Increase of pertussis cases in the EU/EEA


After a few years of limited circulation in the EU/EEA, particularly during the COVID-19 pandemic, more than 25 000 cases of pertussis were reported in 2023, and more than 32 000 between January and March 2024. Similar numbers were observed in 2016 (41 026) and 2019 (34 468).

Executive Summary

Epidemiological situation

Pertussis is an endemic disease in the EU/EEA and worldwide. Every three to five years, larger epidemics are expected even with high vaccination coverge.

After a few years of limited circulation in the EU/EEA, particularly during the COVID-19 pandemic, more than 25 000 cases of pertussis were reported in 2023, and more than 32 000 between January and March 2024. Similar numbers were observed in 2016 (41 026) and 2019 (34 468).

During 2023-24, in 17 EU/EEA countries, infants (those under the age of one year) represented the group with the highest reported incidence, whereas in six countries, the highest incidence is reported in adolescents 10-19 years. The majority of deaths occurred in infants. These surveillance data need to be interpreted with caution due to known differences in Member State surveillance systems, availability of laboratory methods, testing practices, as well as vaccination schedules. Furthermore, case ascertainment can vary by age group. In many countries, maternal vaccination programmes are used to protect infants in the first months of life. However coverage data, where available for such programmes, appears to be sub-optimal.

The observed epidemiological picture can be ascribed to a number of factors, which include: expected epidemic peaks, presence of unvaccinated or not up to date vaccinated individuals, waning immunity, decreased contribution of natural boosting in the overall population during the COVID-19 pandemic period.

Risk assessment

The risk from pertussis was assessed for four different population groups as a product of the probability of infection and its impact. The overall risk is assessed as high for unimmunised or partially immunised infants<6 months of age, as they represent the group with the highest morbidity and mortality from pertussis.

Infants >6 months and children up to 15 years of age have a moderate risk if they are unimmunised or partially immunised and have a low risk if they are fully vaccinated according to national immunisation schedules.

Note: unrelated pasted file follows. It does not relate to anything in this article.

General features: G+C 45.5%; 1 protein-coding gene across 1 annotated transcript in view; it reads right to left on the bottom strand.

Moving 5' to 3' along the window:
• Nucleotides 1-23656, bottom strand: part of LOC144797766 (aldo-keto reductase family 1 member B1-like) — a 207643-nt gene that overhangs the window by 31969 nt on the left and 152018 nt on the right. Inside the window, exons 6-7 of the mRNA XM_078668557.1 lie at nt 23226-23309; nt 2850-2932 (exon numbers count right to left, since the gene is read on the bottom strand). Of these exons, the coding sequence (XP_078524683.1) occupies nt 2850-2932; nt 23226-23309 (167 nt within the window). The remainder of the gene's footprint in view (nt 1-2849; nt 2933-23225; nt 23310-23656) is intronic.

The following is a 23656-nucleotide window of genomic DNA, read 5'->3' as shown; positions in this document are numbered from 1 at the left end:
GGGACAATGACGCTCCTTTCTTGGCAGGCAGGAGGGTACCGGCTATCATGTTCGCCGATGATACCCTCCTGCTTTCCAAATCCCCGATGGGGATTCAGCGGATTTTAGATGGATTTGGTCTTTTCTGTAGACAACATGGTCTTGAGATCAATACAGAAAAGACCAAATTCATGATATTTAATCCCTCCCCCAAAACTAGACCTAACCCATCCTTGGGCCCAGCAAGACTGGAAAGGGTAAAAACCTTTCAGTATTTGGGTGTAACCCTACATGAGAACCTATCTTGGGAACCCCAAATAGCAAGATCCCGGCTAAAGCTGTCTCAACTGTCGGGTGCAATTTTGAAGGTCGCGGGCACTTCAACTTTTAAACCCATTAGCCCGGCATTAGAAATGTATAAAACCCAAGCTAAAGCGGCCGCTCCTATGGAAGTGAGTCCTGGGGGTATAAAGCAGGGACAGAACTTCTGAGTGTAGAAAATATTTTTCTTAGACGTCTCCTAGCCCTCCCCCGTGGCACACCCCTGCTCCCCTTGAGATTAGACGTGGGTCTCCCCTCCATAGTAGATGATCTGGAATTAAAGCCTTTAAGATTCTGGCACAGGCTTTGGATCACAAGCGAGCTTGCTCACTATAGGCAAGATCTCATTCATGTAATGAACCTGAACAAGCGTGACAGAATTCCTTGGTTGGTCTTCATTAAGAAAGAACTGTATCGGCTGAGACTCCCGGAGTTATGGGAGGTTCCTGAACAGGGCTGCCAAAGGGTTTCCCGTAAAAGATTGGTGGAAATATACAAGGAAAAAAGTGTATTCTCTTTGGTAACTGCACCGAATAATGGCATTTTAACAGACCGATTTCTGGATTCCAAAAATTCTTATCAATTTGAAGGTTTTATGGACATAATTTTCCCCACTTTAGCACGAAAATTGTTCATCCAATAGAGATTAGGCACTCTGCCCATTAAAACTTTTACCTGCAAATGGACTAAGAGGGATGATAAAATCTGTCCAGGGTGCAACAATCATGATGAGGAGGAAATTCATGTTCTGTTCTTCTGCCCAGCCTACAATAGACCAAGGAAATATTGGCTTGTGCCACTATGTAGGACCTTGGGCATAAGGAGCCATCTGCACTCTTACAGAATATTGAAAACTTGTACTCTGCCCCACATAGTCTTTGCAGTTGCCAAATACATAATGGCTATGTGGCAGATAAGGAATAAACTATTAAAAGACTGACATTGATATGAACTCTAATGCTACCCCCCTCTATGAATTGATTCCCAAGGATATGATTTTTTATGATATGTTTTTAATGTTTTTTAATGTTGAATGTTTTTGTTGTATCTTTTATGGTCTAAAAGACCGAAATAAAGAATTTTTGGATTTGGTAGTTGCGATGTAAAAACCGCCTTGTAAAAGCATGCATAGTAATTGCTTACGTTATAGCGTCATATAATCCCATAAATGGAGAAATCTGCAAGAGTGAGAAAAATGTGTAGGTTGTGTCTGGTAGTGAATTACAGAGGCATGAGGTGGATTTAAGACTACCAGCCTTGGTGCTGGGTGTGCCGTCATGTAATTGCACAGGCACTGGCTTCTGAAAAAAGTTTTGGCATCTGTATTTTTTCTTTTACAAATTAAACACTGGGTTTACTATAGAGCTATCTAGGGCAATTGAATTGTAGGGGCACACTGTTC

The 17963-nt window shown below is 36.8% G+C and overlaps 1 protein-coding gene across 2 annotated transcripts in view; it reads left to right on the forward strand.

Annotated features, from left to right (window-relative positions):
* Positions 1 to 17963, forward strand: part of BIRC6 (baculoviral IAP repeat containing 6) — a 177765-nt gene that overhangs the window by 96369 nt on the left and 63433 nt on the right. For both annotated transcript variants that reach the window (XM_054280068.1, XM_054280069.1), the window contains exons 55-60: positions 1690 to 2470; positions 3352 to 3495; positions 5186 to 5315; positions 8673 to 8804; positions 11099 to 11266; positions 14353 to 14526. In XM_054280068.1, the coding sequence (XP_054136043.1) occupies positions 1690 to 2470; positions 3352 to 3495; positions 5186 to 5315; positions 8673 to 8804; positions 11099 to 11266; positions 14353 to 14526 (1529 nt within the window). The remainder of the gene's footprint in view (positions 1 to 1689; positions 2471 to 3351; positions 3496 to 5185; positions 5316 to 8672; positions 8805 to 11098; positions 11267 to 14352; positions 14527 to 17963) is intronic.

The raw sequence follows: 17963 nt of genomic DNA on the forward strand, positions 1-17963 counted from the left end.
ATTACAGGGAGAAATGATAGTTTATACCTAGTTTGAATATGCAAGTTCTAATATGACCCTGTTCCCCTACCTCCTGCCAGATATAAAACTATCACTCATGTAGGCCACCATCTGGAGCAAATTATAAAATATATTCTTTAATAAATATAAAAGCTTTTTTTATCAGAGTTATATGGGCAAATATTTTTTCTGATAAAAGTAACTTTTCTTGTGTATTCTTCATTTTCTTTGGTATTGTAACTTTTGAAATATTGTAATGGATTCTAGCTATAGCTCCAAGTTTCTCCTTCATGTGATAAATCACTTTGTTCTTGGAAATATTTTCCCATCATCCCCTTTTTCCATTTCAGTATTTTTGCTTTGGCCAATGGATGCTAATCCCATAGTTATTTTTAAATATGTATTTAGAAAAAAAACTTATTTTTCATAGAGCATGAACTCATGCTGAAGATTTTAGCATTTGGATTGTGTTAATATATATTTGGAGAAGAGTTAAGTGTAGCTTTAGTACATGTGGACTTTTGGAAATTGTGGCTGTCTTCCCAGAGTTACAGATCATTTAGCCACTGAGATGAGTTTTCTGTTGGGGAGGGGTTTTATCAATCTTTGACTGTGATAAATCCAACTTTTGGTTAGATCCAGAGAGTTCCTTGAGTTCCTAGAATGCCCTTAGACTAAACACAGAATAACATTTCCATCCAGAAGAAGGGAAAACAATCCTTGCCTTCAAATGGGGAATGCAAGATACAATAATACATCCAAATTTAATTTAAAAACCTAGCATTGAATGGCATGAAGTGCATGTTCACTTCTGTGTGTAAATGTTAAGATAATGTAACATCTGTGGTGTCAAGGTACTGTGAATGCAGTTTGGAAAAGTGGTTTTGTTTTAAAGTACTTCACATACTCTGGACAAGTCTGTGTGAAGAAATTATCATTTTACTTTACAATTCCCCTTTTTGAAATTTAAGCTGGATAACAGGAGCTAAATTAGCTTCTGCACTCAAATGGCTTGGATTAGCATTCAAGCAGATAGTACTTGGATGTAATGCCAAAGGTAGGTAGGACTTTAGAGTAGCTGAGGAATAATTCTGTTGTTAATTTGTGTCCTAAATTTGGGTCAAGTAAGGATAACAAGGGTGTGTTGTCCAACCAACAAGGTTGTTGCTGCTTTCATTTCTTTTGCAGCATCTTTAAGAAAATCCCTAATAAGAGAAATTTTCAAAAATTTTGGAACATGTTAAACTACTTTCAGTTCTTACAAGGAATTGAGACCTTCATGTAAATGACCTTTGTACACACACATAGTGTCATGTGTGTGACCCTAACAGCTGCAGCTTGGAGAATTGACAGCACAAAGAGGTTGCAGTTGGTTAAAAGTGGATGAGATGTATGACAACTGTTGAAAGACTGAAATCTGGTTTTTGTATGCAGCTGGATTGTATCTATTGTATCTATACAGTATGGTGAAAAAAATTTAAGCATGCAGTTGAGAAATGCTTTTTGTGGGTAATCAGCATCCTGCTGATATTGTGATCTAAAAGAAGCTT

Older adolescents >16 years and adults up to 64 years of age have a moderate risk which is reduced to low if they have recently received a booster dose.

Finally, older adults (≥65 years of age) and persons of any age with underlying conditions such as asthma, chronic obstructive pulmonary disease (COPD) or immunosuppression, have an overall moderate risk from pertussis, having a moderate probability of infection and moderate impact (i.e. a higher probability of experiencing severe illness than individuals in the younger age/group).


The primary objective of national pertussis immunisation programmes in EU/EEA countries should be to curb morbidity and mortality in newborn infants. To this end, and in view of the ongoing pertussis outbreaks, ECDC encourages EU/EEA public health authorities to focus on the following areas:

  • Achieve and sustain high vaccination coverage through timely and full completion of pertussis primary immunisation series and subsequent boosters recommended nationally.
  • In addition to the routine programme, maternal immunisation is a highly effective approach to prevent disease and death in young infants. There is a need to bolster interventions to improve access and implementation of childhood and maternal immunisation policies. Review and, if needed, upgrade of immunisation information systems will enable a follow-up of vaccination status across different providers and life stages to strategically inform vaccination programmes.
  • Increase the awareness of health professionals about the epidemiological situation of pertussis in their geographical area, the clinical presentation of pertussis, and prevention through vaccination: if needed, develop protocols for the management of cases with protracted cough and laboratory confirmed pertussis. Pertussis can occur in persons of all ages with varying clinical picture, and clinical suspicion is often low. If needed, testing options should be outlined for the confirmation of the disease.
  • Continue surveillance of pertussis and ensure public health capacity for early detection, diagnosis, response to and control of outbreaks, including appropriate contact tracing around the cases to protect close contacts at risk of severe disease. Monitoring and reporting of B. pertussis resistance to macrolides is important.
  • Employ risk communication on the disease and the importance of vaccination, and strategies to promote vaccine acceptance and uptake. Information on pertussis should stress that this is a highly transmissible disease, and there is a need to protect infants. Healthcare providers’ recommendations are very important for uptake of maternal vaccination, in countries that have such programmes, and for timely completion of the primary immunisation series and boosters. Factors that affect acceptance of the pertussis vaccine should be explored.